There were those days. Like, when I was in the investment and fundraising phase, which lasted a very long time, there was a gentleman who’s very successful, a banker, who said to me, who is a friend, he said, “Why don’t you just give up on this already? Why don’t you just give up? Why don’t you just throw in the towel? This seems like too big of a big dream.”
How did you react?
That actually just gave me more ammunition to do it. I also had an agent in Hollywood say to me, “You’re not going to be able to achieve this. You’re not going to be able to raise that money. You won’t raise that, and you’re not going to get this project off the ground. This is a waste of your time.” He actually said something chauvinistic about how because I’m a woman, I’m limited in what I can do. And that just gave me more ammunition.
That must have felt so empowering when you did it.
So, here I am, and I did it. I’ve seen both of those people recently and it’s like, “Ha!” It just feels so good. That, that right there. The gratifying part of this, is the ability to look those people in the eye and know that I did it.
Do you physically like to get your hands dirty?
I really love it. And I always want to do as much as the team will allow me to do. I’m not a mechanic by trade. I’m not a fabricator by trade, but dang it, I’m ready and willing to dive in there at any opportunity and help. And I can weld, and grind away on those cars, and cut sheet metal. I can tear apart an interior like nobody’s business. I can do just about any of it. One thing that I’ve never tried to tackle is electrical. I have zero desire to handle wiring. But the rest of it, yeah, I’m happy to dive in and lend a hand whenever I can.
What are you most proud of in making this show happen and the actual show?
The fact that I was able to raise that large amount of money to get it off the ground. And now that I see this show come alive, I’m really proud of the team and what was accomplished. Also, the fact that we made some dreams come true for some really deserving people.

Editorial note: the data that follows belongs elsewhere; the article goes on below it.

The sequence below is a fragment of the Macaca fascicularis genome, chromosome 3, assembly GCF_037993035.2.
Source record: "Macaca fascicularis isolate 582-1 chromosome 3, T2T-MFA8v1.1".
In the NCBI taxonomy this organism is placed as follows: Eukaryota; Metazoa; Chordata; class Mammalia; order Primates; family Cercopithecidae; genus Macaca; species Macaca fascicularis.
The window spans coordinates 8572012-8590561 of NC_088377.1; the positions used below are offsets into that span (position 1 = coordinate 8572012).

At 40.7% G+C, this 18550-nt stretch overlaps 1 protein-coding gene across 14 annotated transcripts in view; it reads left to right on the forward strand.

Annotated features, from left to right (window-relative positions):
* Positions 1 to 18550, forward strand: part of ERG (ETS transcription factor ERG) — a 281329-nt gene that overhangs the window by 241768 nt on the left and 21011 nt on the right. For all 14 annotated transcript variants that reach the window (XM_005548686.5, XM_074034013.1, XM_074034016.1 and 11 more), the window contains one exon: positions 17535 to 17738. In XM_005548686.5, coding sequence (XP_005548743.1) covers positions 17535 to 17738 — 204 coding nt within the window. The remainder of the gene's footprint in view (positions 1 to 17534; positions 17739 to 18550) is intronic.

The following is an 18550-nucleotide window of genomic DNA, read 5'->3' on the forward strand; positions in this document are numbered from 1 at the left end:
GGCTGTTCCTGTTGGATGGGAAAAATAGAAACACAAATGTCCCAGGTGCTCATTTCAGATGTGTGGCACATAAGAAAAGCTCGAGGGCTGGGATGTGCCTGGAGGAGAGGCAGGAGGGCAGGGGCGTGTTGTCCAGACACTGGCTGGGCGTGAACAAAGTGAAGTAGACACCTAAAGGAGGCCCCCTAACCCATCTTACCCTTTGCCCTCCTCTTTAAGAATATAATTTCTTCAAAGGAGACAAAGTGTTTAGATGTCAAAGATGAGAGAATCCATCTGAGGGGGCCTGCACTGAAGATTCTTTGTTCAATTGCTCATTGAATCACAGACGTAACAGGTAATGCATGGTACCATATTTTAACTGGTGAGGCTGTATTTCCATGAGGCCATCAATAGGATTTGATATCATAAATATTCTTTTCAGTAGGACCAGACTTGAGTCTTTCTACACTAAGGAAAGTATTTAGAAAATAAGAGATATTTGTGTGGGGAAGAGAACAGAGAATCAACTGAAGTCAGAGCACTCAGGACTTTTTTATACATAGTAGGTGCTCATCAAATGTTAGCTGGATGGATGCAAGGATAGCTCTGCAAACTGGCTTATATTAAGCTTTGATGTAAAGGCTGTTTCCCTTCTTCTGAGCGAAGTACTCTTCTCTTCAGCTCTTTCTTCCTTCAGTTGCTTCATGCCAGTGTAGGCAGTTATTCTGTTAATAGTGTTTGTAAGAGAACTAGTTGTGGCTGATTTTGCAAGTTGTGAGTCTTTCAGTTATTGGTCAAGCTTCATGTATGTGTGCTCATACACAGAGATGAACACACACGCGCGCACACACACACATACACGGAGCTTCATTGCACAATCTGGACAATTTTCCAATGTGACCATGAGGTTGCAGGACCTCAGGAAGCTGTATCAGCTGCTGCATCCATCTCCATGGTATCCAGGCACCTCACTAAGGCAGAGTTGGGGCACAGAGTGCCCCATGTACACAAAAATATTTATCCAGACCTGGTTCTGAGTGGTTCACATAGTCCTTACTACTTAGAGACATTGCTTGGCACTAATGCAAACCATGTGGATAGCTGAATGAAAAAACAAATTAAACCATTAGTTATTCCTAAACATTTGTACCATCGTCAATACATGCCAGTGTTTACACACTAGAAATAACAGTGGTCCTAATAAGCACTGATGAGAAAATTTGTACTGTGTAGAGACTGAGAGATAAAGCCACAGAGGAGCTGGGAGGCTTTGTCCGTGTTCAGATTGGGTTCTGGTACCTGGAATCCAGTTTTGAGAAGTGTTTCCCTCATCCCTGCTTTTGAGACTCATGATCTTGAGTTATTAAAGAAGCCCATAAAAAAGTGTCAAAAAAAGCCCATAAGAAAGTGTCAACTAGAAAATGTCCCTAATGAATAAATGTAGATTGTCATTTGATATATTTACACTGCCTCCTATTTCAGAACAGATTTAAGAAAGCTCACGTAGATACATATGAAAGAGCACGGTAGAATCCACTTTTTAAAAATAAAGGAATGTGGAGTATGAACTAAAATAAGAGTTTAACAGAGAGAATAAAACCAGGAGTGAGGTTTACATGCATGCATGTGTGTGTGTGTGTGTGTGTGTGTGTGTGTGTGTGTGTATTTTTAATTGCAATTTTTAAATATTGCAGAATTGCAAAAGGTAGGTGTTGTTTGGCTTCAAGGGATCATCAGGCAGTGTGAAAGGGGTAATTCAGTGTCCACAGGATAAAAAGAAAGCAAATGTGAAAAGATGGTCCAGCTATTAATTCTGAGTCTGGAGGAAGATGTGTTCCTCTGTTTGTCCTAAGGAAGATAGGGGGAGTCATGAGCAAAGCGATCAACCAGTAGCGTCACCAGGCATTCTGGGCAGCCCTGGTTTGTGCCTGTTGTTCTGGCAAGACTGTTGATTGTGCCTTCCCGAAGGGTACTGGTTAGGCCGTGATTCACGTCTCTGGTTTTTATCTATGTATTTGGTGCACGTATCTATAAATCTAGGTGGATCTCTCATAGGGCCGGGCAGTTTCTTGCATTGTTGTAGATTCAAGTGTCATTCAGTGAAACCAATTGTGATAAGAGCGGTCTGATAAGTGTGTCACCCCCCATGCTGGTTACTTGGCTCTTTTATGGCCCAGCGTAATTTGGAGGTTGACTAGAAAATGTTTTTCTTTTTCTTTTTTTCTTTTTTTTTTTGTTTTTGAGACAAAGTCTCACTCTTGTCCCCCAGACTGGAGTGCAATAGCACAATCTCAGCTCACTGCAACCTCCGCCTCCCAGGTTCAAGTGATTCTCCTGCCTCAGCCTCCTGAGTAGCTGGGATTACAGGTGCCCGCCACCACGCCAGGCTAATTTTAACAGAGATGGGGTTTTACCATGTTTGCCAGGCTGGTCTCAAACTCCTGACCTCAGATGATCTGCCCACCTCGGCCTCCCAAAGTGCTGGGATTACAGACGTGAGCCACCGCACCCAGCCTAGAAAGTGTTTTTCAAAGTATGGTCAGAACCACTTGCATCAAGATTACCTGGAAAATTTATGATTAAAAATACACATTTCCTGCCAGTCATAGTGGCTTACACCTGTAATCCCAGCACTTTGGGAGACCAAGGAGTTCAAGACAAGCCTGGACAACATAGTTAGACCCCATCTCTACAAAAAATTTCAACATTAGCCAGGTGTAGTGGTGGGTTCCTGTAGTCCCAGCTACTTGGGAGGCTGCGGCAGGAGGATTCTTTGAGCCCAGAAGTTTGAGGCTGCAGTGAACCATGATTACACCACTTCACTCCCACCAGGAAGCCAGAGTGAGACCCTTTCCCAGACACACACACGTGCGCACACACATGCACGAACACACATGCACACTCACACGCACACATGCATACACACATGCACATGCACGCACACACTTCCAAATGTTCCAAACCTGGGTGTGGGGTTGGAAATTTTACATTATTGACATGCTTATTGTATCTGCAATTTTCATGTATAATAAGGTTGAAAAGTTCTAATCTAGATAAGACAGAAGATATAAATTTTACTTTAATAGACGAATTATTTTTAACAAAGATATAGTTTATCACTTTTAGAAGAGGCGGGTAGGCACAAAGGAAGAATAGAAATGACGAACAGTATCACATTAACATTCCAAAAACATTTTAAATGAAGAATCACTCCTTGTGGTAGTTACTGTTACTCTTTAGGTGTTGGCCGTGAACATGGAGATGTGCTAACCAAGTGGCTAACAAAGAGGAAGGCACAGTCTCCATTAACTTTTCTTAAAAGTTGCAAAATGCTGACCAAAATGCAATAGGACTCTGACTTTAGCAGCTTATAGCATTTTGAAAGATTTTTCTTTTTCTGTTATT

Please tell me more about that.
We only build these cars for the most deserving people who truly loved their car or truck that they had to say goodbye to at one point in life when they came on hard times. So, to reconnect these people who were so passionate about that car with That Ride That Got Away is really a beautiful thing. It filled my heart with joy, and it often made me cry. That is the most gratifying part of it.
How did you find these people whose ride got away?
We did a casting call through our website and social media pages, and we were inundated with submissions. Now before Season 2, we are totally inundated. It’s crazy, the amount of attention that the show has gotten and how it’s really resonated with people. They are submitting their stories like crazy, and they’re such phenomenal stories that it’s hard to choose.
How do you make the final selection?
We choose based on story, based on where the car is located and so there are many variables. We’re careful about the make and model that we’re doing. We want to diversify. We want to do a muscle car, and a classic, and a truck, and an SUV. And because the car will look like the original car, it’s just going to be completely modernized, and enhanced, and souped-up. If it’s white, it’s going to be white again. It’s just going to be a fresh white with some cool spin on it. We can’t do too many white cars back to back. So, we have this board of variables, and we put all of our casting submissions, all of our finalists on the board, and we move them around and we see what would work best.
When will you start filming Season 2?
Hopefully, late summer; that would be my goal.
What do you want everyone to get out of your show?
I want people to watch this show to see some amazing transformations while we make dreams come true for deserving people. I want them to feel the joy that these people feel and keep crying happy tears because I hear that everybody does. I just hope that the viewers are touched by it and it inspires them to pay something forward. It’s a show about giving and I hope that inspires people – both men and women.
Was it a surprise to learn that the show is watched by both men and women?
Initially, we weren’t sure. It’s almost equally embraced by women, and I think that’s pretty cool because it’s not just about the car building, it’s about the stories and these characters on the show. We’ve really developed some amazing characters. A highlight of our team is RJ, it stands for Red Jesus, and RJ is just a ball of energy and love, and he’s TV goals. And so, people are drawn to the characters but also these heartwarming stories and the giveback element.
What about women in particular.
I want women to see that there are other women who are super fascinated about their cars. We built cars for a couple of women. Our highest-rated episode was a ‘66 Mustang that we built for this woman, Sonia. So, I want them to see that it’s not just the guys building these cars, and it’s not just men in Hollywood producing these types of shows. And just that women can rule the world. We can do anything. I want the viewers to be inspired by all aspects of it.
The Ride That Got Away airs on the History Channel and History on Demand.